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Part four of our winter adventure. Click here for Part Three.
Water in the Desert
We attempted to use Sunday to our advantage. It was the end of the weekend and our thought was it would be a good time to arrive at Organ Pipe Cactus National Monument. We wanted to stay at the tiny primitive campground at Alamo Canyon. We weren't interested in the large Twin Peaks Campground near the Visitors Center. After so many nights alone, it would be far too much of a culture shock for us.
We arrived at noon and found three of the four campsites available. So far so good.
The temperature was 69°, the warmest thus far on our trip. It was perfect weather to start up Alamo Canyon.
The Lady was intrigued by all the fruit on the cholla. She picked two of the fruit. I'll leave it to her to tell you that story sometime. It involved a lot of time spent with tweezers.
We found the decaying adobe walls of the original ranch house next to the more modern line cabin for cattle grazing.
The mix of organ pipe and saguaros in this lush Sonoran Desert landscape was the highlight, especially with their ability to grow almost anywhere.
We were thrilled to find flowing water in this canyon, an unexpected surprise for us.
Water is a precious resource that would have been used by past inhabitants. A quick look around and we located several bedrock mortars.
We found a primitive petroglyph depiction of a sheep.
The best part was taking in the sound of flowing water in this desert environment.
Also up canyon was an old corral.
Water is no longer diverted from the creek.
A large mesquite stood at the corral entrance.
We ventured further up canyon but not without being warned.
With never a need to hurry, we turned back down the trail.
As the afternoon waned, we took in the spectacular changing light.
The campground filled around dinner time. We walked after dinner and enjoyed the night sky.
We left the campground the next morning with the spreading first light.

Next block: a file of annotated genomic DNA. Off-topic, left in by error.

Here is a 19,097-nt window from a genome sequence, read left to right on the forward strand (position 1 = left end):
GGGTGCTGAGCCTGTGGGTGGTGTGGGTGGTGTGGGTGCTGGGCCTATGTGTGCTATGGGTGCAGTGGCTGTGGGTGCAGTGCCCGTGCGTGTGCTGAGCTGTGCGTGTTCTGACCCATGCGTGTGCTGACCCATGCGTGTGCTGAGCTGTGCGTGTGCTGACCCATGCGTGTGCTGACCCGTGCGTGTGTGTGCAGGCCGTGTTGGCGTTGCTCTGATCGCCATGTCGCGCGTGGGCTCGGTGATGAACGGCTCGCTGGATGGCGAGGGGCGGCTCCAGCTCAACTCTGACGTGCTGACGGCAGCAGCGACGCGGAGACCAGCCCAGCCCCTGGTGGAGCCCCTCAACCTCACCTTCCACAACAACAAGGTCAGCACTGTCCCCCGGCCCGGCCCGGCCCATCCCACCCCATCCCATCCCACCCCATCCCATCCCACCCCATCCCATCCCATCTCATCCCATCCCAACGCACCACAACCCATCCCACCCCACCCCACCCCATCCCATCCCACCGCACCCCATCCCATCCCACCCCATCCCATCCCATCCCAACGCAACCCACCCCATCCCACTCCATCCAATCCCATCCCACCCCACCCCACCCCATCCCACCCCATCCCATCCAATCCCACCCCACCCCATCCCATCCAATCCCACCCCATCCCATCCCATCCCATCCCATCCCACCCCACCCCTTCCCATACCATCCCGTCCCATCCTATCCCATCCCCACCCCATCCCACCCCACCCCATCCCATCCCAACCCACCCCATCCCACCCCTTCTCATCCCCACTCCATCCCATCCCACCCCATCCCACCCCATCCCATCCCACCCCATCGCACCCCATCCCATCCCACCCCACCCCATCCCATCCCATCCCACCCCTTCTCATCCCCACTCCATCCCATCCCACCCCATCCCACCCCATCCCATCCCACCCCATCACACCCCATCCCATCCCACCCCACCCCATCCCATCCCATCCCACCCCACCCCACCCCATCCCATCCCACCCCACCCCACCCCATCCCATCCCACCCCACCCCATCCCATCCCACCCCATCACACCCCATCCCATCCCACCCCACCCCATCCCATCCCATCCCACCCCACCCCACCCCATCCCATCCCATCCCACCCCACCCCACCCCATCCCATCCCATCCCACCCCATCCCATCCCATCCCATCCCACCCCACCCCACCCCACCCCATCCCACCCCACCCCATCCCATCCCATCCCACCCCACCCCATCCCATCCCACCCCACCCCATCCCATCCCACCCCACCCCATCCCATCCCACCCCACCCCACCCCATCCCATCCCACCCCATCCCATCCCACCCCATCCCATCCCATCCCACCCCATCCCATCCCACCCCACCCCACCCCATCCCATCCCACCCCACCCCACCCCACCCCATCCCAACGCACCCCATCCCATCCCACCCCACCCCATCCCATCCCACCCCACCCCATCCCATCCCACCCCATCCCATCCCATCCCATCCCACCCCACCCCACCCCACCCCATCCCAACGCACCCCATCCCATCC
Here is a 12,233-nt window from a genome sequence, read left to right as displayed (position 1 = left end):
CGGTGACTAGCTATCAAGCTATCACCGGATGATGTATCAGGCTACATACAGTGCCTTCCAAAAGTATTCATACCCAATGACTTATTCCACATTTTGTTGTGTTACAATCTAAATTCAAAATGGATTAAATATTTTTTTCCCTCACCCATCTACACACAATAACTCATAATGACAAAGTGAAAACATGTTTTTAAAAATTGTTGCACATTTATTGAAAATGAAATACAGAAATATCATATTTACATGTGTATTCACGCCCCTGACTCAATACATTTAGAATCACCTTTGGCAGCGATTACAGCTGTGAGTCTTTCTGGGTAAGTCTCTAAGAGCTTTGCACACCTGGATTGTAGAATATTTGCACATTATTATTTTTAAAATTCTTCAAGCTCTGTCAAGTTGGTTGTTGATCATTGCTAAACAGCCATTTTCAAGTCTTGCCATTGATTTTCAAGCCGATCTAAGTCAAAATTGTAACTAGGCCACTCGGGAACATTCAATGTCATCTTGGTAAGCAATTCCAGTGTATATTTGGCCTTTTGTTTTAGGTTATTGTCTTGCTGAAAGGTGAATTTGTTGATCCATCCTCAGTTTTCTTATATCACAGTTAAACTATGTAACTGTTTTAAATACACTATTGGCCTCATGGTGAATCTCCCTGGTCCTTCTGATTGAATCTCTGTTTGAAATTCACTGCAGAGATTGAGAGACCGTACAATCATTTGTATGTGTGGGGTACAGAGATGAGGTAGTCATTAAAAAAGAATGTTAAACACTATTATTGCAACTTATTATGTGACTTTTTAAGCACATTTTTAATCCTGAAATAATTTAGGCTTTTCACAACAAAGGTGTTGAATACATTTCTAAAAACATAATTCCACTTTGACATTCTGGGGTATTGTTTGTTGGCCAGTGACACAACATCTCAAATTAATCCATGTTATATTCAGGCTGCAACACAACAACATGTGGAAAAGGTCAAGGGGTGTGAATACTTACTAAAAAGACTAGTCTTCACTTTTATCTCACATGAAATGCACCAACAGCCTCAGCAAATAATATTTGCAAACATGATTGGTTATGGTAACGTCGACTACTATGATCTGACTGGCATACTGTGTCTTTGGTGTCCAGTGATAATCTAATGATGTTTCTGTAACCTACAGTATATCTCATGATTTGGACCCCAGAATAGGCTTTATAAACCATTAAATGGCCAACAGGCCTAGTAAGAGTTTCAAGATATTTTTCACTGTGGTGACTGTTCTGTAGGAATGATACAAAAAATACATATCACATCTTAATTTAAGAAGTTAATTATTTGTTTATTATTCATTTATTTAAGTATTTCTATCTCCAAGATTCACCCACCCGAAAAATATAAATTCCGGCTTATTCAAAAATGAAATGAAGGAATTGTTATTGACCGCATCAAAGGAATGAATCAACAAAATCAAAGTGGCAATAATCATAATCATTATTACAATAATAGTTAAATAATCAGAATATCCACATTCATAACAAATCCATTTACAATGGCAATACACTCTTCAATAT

After a stop at the Visitor's Center, we turned north and then east.
Where was our next stop? We really didn't know either. There were possibilities of course, but what one would we choose?
With the availability of a campsite and tours of the magnificent caverns confirmed with a phone call, we drove to Katchner Caverns State Park and settled into a campsite.
The campground is excellent. All sites have electrical hook ups so the horrid drone of generators is eliminated. The restrooms are heated and include hot showers. A nice trail system got us away from the developed area and we returned well after dark from our first go 'round of the Foothills Loop Trail.
We did both cavern tours the next day, one in the morning and the second in the early afternoon. Karthcner is a living cavern, it is wet and the formations are still growing. The year round temperature inside is 70° and with the 99% humidity, it feels like 80°. It is warm and moist. If you're into caverns, add Kartchner to your list.
We hiked all the trails in the afternoon. The Lady, of course. led the way.
She resisted the temptation to discover more wonders of the cholla fruit.
Taking a quick look up a small drainage, we found signs of ancient habitation.
I must share a story about Julie and her binoculars.
She, of course, has multiple pairs of see mores. Pictured above is her pair of Vortex binoculars. These usually clip to the strap on her large daypack and therefore do not have the straps attached. For a short little hike like this she uses her small Nikons but................................
First the left eyepiece broke, we sent it in, it was repaired under warranty. Then the right eyepiece broke, we sent it in, it was replaced with a new pair (model) under warranty. Just got it back, in fact. Back in the Mojave National Preserve, the Lady asked me to look through the Nikons. "They don't seem right," she said. "I can't focus them."
I took a look. "Well, there are two images, one above the other. Is this the first time you've looked through them since dropping them out of the truck?"
"You saw that? They didn't drop far. I've dropped my other pair lots more times and higher drop then that. They still work."
"What?" I asked.
"See mores get dropped," she explained. "They are used outside. They should still work."
"Well apparently they don't, at least these Nikons. They are broke."
"I don't want to send them back again!" the Lady complained.
"Well I don't think dropping and breaking them is covered under warranty. It will cost this time," I replied.
"I'll drop them again and see if that fixes them."
"Don't even think about it!" I finished.
And so the Lady used her Vortex pair of see mores with her prusik loop attached so she doesn't lose them and keeps them in reach..
"Does the banging on your belly bother you?" I asked.
The Ocotillo Trail gave nice views across the San Pedro Valley to the east and all the way to Tombstone to the southeast.
At an elevation above 4600 feet, this was a different, higher ecosystem than our other stops in Arizona thus far.
Late afternoon was a perfect time to hike these loop trails.
We packed up the next morning. Our adventure was undergoing a bit of a change. We were going to Oracle.
Click here for Part Five.
Click here for Part Five.
I should let you know. It was inevitable. The Lady dropped the Nikons again. Did the trick. They are working fine.